What is it?
Hypnosis is a state of human consciousness involving focused attention and reduced peripheral awareness and an enhanced capacity to respond to suggestion. During hypnosis, the hypnotist helps a patient fall into an altered state, where they are more susceptible to information. Once a person is in this state, the hypnotist introduces suggestions in order to change the individuals behaviour. These suggestions will offer new ways of thinking to the person. The patient is in complete control when they are in the altered state and does not have to take on suggestions if they do not want to.
What is it used for?
It is often used to treat conditions and change habits. These include smoking, IBS, sleep disorders, anxiety and depression. However, it is not recommended for personality disorders as it could make those conditions worse.
How effective is it?
A study examining the effects of hypnotherapy on quitting smoking found that 16/20 people that completed all 7 sessions of hypnosis were able to quit smoking. The authors concluded that quitting smoking through hypnosis can be effective.
Another study found that hypnotherapy was able to reduce anxiety in post menopausal women. Hypnotherapy also leads to positive results among patients who experience insomnia accompanied by rumination.
A number of studies show that hypnosis can reduce the pain experienced during burn-wound debridement, bone marrow aspirations, and childbirth. The International Journal of Clinical and Experimental Hypnosis found that hypnosis relieved the pain of 75% of 933 subjects participating in 27 different experiments
There are also some studies that question the effectiveness of hypnotherapy. One study found that hypnotherapy was no more effectibe then CBT. In 2016, a literature review published in La Presse Medicale found that there is not sufficient evidence to “support the efficacy of hypnosis in chronic anxiety disorders”. Two Cochrane reviews in 2012 concluded that there was insufficient evidence to support its efficacy in managing the pain of childbirth[ or post-natal depression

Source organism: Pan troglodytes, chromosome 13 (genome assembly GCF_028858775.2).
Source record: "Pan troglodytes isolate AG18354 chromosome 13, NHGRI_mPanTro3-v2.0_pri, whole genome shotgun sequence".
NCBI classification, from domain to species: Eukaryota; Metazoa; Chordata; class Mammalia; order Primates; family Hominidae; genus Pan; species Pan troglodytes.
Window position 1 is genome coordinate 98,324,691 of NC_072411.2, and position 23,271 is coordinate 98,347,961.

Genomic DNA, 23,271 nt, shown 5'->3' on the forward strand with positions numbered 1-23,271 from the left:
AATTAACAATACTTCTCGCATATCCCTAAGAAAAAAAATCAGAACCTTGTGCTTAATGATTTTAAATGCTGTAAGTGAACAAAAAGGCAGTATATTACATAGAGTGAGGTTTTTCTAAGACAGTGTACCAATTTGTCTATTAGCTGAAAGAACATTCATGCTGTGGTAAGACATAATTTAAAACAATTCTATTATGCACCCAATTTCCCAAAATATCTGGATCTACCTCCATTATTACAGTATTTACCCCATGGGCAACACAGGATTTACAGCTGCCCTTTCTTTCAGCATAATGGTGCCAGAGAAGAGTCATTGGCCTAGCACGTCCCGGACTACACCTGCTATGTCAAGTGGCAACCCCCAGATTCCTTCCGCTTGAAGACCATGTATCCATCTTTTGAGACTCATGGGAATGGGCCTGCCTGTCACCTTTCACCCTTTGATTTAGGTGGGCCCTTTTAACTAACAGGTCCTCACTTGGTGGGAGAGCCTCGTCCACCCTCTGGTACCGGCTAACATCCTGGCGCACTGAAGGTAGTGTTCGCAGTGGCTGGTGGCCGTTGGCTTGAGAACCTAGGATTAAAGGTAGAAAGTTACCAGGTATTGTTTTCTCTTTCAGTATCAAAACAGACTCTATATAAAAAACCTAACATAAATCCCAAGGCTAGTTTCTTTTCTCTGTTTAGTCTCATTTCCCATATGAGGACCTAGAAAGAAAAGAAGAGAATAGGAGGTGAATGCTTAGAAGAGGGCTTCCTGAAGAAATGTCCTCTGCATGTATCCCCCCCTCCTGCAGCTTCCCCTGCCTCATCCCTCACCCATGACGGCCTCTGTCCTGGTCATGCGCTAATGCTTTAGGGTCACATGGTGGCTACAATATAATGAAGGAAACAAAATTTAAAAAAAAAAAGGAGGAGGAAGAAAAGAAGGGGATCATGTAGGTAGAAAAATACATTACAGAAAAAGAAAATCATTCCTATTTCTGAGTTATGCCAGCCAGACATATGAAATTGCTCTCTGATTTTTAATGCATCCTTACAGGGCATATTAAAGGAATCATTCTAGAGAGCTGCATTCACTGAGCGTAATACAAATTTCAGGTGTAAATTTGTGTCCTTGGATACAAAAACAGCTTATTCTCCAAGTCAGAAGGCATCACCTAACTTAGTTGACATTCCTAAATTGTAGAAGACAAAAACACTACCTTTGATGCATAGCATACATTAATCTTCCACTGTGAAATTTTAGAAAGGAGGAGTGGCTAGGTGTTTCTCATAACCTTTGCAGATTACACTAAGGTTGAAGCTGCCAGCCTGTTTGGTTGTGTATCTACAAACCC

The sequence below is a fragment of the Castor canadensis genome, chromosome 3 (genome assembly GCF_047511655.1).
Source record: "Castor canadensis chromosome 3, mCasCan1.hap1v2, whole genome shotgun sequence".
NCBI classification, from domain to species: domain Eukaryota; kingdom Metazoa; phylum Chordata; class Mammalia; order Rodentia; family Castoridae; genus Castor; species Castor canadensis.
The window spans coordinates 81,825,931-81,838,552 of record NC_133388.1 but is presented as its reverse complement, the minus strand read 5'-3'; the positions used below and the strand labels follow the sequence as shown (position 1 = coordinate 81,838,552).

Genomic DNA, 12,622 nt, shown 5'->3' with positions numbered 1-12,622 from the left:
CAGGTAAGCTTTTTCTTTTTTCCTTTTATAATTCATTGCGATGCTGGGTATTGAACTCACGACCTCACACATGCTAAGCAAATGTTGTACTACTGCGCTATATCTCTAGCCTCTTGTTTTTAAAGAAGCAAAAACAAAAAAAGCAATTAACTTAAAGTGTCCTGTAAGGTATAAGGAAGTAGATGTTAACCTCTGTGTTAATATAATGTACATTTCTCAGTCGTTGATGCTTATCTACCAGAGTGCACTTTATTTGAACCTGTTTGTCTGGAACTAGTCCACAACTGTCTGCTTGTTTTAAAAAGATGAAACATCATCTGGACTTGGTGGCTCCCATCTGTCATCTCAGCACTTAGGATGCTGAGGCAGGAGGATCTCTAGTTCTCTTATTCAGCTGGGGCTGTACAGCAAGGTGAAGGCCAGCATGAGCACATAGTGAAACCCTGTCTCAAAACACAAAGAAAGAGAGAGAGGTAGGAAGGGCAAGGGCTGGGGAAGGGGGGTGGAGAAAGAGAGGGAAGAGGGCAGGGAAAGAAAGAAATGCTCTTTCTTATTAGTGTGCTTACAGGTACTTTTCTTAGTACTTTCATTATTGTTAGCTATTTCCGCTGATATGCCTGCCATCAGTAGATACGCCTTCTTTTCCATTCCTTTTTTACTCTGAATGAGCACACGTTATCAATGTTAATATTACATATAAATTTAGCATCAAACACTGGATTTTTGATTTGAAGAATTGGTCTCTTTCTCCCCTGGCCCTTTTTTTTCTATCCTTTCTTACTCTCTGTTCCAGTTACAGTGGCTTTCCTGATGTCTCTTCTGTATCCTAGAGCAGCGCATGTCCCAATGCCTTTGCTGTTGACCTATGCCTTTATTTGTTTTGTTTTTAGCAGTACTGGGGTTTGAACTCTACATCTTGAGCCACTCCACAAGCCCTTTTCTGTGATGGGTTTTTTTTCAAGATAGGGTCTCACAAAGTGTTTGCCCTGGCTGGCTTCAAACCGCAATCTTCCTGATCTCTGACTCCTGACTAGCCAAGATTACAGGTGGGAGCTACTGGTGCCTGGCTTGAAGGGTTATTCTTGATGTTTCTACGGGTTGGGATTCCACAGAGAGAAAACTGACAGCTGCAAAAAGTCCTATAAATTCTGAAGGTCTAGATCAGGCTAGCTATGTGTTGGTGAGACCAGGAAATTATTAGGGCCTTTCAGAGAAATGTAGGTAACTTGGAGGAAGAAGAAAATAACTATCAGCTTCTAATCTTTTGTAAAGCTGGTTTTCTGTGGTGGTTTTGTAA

It doesn’t work if you don’t allow it work
Hypnotherapy often works better with people that are highly suggestible and not so well on people that resist the therapy. Research by Deirdre Barrett has found that there are two distinct types of highly susceptible subjects, which she terms fantasizers and dissociaters. Fantasizers score high on absorption scales, find it easy to block out real-world stimuli without hypnosis, spend much time daydreaming, report imaginary companions as a child, and grew up with parents who encouraged imaginary play. Dissociaters often have a history of childhood abuse or other trauma, learned to escape into numbness, and to forget unpleasant events.
Hypnotherapy is used for a wide variety of applications, and studies into its efficacy are often of poor quality which makes it difficult to determine efficacy. Several recent meta-analyses and systematic reviews of the literature on various conditions have concluded that the efficacy of hypnotherapy is “not verified”, that there is no evidene or insufficient evidence for efficacy. Whether hypnotherapy works may be down to the individual. If you believe it will, it may have an effect on you.
If you have had experience with hypnotherapy, let us know how it went below! Have you ever considered hypnotherapy? Do you think it works?